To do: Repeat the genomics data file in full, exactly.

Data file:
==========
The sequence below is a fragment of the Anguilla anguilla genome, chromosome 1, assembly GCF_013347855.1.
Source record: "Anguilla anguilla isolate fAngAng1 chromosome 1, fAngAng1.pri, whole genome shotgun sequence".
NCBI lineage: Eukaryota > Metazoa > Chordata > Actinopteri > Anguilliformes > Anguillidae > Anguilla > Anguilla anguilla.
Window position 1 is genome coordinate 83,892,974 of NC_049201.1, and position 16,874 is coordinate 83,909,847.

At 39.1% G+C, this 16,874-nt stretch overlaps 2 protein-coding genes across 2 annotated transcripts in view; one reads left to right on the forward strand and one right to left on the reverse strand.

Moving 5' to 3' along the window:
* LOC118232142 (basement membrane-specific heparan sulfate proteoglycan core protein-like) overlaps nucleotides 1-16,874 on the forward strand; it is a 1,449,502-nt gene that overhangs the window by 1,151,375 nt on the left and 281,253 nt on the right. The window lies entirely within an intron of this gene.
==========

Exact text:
The sequence below is a fragment of the Anguilla anguilla genome, chromosome 1, assembly GCF_013347855.1.
Source record: "Anguilla anguilla isolate fAngAng1 chromosome 1, fAngAng1.pri, whole genome shotgun sequence".
NCBI lineage: Eukaryota > Metazoa > Chordata > Actinopteri > Anguilliformes > Anguillidae > Anguilla > Anguilla anguilla.
Window position 1 is genome coordinate 83,892,974 of NC_049201.1, and position 16,874 is coordinate 83,909,847.

At 39.1% G+C, this 16,874-nt stretch overlaps 2 protein-coding genes across 2 annotated transcripts in view; one reads left to right on the forward strand and one right to left on the reverse strand.

Moving 5' to 3' along the window:
* LOC118232142 (basement membrane-specific heparan sulfate proteoglycan core protein-like) overlaps nucleotides 1-16,874 on the forward strand; it is a 1,449,502-nt gene that overhangs the window by 1,151,375 nt on the left and 281,253 nt on the right. The window lies entirely within an intron of this gene.